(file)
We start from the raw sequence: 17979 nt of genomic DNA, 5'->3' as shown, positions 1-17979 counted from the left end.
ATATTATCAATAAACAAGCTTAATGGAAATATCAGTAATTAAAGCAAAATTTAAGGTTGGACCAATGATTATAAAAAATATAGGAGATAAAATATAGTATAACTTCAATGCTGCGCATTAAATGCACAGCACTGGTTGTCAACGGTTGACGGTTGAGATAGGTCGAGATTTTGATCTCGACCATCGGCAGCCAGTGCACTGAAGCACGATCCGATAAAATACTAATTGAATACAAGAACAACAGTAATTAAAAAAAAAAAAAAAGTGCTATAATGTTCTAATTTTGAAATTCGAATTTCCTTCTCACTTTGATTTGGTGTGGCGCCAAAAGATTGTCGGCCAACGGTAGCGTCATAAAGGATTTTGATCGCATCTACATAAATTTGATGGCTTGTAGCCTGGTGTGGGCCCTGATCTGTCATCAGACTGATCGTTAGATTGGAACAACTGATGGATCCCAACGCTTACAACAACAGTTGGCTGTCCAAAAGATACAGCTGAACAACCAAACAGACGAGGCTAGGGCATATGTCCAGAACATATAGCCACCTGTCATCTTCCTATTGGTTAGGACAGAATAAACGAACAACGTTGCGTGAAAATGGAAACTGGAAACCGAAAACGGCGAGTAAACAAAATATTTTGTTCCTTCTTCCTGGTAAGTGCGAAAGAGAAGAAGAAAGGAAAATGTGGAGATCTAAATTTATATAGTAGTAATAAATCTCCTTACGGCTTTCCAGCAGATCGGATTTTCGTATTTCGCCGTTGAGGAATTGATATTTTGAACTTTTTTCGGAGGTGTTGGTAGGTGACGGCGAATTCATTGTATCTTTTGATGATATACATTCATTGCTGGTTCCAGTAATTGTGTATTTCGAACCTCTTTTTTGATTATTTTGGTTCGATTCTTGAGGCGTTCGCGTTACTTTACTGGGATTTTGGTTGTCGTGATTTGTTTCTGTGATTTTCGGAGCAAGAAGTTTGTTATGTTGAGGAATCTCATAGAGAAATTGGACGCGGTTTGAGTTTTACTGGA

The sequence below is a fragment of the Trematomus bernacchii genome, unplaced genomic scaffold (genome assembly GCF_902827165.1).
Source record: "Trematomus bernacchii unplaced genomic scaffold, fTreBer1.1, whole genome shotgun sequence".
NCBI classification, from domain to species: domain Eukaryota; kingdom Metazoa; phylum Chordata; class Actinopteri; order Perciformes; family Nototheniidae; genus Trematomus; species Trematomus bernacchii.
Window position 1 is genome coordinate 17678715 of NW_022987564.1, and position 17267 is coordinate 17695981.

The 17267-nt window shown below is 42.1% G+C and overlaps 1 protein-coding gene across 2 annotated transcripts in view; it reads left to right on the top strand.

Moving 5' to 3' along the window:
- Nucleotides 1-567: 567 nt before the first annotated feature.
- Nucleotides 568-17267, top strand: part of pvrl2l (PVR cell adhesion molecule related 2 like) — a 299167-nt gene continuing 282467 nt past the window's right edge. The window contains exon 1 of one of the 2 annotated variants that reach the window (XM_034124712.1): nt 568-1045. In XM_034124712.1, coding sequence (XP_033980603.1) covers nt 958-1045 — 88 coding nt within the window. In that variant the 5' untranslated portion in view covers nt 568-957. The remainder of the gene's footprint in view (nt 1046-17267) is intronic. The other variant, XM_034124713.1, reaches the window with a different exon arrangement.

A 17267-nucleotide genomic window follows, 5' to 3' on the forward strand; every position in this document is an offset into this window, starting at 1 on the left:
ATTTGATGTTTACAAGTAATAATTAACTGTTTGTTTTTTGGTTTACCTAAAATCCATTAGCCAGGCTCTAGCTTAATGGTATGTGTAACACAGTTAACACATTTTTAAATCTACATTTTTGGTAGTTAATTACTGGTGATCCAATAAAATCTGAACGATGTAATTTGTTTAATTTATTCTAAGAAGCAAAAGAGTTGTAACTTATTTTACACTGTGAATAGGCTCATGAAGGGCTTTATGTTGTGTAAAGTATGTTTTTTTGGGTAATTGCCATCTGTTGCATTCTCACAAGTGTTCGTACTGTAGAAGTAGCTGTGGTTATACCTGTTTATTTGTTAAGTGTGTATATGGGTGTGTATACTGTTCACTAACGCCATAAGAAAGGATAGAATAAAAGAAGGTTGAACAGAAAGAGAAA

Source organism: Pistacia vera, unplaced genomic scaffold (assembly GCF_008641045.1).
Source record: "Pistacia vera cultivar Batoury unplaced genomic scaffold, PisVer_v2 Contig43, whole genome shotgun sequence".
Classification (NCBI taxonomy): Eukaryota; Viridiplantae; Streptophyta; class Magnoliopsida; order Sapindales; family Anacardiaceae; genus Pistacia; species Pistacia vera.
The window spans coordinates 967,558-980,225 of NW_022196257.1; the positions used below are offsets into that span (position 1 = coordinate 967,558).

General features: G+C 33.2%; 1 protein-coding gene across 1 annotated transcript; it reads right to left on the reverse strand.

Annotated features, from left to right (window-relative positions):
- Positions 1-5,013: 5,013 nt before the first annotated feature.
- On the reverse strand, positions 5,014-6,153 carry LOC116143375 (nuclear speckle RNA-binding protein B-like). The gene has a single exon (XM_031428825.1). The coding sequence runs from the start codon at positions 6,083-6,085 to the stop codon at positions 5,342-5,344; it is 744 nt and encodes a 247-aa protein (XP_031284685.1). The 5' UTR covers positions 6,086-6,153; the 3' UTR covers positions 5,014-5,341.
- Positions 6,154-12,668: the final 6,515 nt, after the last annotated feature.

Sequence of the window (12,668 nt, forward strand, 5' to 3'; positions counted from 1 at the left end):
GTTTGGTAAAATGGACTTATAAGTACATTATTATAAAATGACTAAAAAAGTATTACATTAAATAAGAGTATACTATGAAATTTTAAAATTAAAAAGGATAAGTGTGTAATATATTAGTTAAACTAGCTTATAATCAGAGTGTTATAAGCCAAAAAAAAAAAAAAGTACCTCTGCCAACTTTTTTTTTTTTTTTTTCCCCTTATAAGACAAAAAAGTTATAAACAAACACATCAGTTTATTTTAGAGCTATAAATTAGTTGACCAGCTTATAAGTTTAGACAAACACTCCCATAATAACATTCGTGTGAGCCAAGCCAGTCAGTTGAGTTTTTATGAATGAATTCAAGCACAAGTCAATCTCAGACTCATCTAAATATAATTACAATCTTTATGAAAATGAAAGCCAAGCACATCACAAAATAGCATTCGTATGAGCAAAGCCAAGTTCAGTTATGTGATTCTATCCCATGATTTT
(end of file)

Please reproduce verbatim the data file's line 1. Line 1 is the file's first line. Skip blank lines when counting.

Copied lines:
We start from the raw sequence: 17979 nt of genomic DNA, 5'->3' as shown, positions 1-17979 counted from the left end.